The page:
U.S. journalists scoffed at their demand that they wanted to have overtime pay during the harvest, which during peak season can be as long as eleven hours. But the farmworkers made their demands based on what they needed for self-determination, to spend time with their families and recuperate after working so hard for their employer. They do not want to stop at compliance, that is not enough, they want justice and the ability to determine for themselves what justice is.

In Vicam, Sonora another Purhepecha elder, Tata Francisco, explained that we should not limit ourselves to a struggle over the wage in our struggle against death. He didn’t deny its importance, but emphasized a larger view that resonates with the current struggle of the Triqui and Mixteco farmworkers in Burlington, WA.

Tata Francisco said, “ahora los demandas no son por sueldos altos, sino autobasto. Es una ganancia./ Today our demands are not for higher wages, but for self-sustainability. This is a victory in and of itself.” He explained that the ongoing struggles in Michoacan have been fought on two arenas, the first was legal battles and the second was community struggles to exercise their own autonomy and self-defense.

He explained that bio-tech was having a major impact upon the communities ability to exercise their autonomy because the introduction of modified seed made many farmers dependent upon the corporations that produce them.

Tata Francisco urged the other indigenous farmers to exercise and invest in traditional agricultural practices, even in the face of Monsanto and biopiracy.

He said, “our communal knowledge is being privatized and we need to take it back! We need to recover our old ways and reject corporate agriculture,” that “en ves de pedir salarios altos, debemos pelear por control sobre la forma de producción!/ instead of asking only for higher wages, we should fight for control over the modes of production!”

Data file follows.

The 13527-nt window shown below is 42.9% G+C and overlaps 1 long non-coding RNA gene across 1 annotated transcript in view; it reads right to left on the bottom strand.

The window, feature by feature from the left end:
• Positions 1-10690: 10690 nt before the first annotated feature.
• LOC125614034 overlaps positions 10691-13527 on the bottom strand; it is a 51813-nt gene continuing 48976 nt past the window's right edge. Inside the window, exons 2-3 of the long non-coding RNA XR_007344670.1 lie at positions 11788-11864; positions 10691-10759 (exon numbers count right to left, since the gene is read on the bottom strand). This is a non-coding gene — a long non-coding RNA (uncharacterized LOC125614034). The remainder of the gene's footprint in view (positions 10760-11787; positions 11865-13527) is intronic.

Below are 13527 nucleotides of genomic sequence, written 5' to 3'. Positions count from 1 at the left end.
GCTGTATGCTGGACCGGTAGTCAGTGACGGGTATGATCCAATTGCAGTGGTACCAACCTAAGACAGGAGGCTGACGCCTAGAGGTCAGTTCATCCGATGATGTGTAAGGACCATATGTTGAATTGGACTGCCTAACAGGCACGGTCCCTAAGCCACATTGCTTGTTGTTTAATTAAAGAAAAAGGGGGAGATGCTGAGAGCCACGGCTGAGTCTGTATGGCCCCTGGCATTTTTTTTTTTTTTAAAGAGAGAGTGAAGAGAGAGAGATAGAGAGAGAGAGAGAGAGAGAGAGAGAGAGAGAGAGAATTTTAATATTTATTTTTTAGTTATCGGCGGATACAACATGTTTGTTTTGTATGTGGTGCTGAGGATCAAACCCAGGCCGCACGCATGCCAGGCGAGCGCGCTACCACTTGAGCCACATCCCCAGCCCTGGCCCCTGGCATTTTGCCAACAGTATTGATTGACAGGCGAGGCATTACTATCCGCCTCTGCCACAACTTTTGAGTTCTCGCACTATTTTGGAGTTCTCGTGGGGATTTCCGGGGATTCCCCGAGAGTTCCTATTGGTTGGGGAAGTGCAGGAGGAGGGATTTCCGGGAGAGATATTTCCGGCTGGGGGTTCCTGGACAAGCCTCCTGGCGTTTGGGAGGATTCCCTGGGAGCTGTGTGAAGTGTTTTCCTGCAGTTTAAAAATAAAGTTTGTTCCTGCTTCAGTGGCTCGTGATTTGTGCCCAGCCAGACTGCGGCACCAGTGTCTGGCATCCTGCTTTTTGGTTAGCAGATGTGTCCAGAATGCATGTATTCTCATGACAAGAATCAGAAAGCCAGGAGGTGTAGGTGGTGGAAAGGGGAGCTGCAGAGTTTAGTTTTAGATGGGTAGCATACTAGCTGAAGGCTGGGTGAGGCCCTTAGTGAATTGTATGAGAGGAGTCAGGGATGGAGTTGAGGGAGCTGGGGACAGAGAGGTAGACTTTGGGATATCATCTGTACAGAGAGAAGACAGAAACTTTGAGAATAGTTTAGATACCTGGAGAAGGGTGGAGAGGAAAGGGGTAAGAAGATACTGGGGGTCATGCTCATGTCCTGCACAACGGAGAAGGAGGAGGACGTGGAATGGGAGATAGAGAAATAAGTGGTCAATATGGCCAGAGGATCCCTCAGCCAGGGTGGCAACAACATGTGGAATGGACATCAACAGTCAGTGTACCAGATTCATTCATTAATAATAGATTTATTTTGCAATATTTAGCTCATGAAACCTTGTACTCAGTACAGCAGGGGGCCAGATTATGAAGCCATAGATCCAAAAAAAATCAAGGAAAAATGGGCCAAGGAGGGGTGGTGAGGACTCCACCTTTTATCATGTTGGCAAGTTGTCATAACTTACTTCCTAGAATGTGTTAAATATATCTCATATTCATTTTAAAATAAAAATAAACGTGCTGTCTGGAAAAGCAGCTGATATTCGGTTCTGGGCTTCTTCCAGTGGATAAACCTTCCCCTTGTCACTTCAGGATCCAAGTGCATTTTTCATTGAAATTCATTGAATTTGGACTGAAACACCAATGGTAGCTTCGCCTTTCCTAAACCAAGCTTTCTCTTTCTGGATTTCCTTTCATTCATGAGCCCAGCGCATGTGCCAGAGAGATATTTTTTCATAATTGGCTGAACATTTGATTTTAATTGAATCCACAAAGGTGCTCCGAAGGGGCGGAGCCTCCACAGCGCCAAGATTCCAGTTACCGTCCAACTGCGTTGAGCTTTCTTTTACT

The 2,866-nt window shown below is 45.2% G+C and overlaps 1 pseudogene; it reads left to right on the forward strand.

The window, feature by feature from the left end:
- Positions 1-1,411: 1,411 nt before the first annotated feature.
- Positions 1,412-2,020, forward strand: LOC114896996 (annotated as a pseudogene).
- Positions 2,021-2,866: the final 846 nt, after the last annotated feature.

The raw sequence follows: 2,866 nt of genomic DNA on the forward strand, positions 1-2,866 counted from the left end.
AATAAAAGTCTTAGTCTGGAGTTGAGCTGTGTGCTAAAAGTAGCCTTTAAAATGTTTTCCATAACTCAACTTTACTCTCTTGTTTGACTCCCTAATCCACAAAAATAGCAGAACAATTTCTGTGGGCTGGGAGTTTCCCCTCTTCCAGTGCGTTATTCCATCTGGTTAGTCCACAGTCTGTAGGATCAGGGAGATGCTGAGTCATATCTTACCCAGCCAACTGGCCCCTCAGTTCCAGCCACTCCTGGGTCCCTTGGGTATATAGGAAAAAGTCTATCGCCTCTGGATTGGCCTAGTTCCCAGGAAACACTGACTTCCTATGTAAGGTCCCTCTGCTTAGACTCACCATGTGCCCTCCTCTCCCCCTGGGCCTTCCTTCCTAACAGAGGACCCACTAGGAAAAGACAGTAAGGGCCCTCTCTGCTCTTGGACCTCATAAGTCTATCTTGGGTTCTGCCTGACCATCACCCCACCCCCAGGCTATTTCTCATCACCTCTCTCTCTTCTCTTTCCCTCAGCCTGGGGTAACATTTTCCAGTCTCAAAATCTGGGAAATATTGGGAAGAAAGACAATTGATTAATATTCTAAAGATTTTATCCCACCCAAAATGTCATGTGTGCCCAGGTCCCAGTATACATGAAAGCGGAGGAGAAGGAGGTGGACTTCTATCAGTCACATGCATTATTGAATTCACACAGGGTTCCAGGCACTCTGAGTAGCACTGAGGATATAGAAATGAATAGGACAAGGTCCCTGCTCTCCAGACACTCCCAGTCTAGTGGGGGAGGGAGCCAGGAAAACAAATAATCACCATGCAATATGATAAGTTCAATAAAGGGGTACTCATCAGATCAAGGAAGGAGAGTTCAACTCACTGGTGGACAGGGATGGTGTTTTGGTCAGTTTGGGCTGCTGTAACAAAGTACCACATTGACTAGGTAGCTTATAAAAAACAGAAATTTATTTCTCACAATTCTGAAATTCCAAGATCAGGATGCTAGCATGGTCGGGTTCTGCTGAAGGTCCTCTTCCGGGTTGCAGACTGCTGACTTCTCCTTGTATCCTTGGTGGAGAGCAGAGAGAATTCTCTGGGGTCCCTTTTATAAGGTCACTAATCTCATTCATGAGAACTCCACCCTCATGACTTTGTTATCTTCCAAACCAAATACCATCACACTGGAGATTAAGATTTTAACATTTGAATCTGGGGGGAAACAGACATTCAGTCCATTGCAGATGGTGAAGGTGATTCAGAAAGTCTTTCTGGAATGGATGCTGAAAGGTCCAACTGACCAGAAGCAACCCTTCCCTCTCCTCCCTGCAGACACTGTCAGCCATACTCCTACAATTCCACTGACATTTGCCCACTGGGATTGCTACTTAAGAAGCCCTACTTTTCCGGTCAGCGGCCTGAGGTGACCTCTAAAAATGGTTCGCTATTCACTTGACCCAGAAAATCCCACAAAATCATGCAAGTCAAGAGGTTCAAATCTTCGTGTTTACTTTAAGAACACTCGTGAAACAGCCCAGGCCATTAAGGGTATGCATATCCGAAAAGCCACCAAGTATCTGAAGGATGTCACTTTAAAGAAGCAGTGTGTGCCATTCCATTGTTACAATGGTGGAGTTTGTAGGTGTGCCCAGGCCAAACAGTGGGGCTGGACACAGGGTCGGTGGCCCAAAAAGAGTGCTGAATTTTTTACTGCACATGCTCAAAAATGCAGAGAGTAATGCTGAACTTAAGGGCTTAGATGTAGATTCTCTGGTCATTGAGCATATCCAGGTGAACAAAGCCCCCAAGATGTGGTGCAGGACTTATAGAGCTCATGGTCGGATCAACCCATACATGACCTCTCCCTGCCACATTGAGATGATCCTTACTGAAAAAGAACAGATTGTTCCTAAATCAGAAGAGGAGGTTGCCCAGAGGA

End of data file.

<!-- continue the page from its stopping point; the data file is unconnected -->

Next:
A struggle over the modes of production (and reproduction) on a vertically integrated berry farm is exactly what is happening with Familias Unidas por la Justicia at Sakuma Brothers Farms, Inc. a 1,500 acre, $6.1 million earning firm just north of Seattle, WA. The firm has desparately tried to come into compliance, not because of the law, but because of three distinct farmworker strikes this summer. But even with those strikes, farmworkers were not able to secure beyond what the law already says is the bare minimum for the industry.

That is why they have organized themselves as families, as an organization Familias Unidas por la Justicia (United Families for Justice) to struggle for life and not death, and that is why the most important work that they have been busy doing over the last month has been to rebuild the fabric of their communities, the result is that unity in struggle that Tata Josefina said in the epigraph of this essay.

As the farmworkers take the next step in their struggle for dignity and the ability to live off of their labor, they recently asked, Will you walk with Familias Unidas por la Justicia? They have taken the first step, inviting you as a consumer to join a struggle against an unfair food system, knowing that their liberation is bound with everyone elses in a food system that is no longer sustainable in the United States or the rest of the World.


We are what is at stake.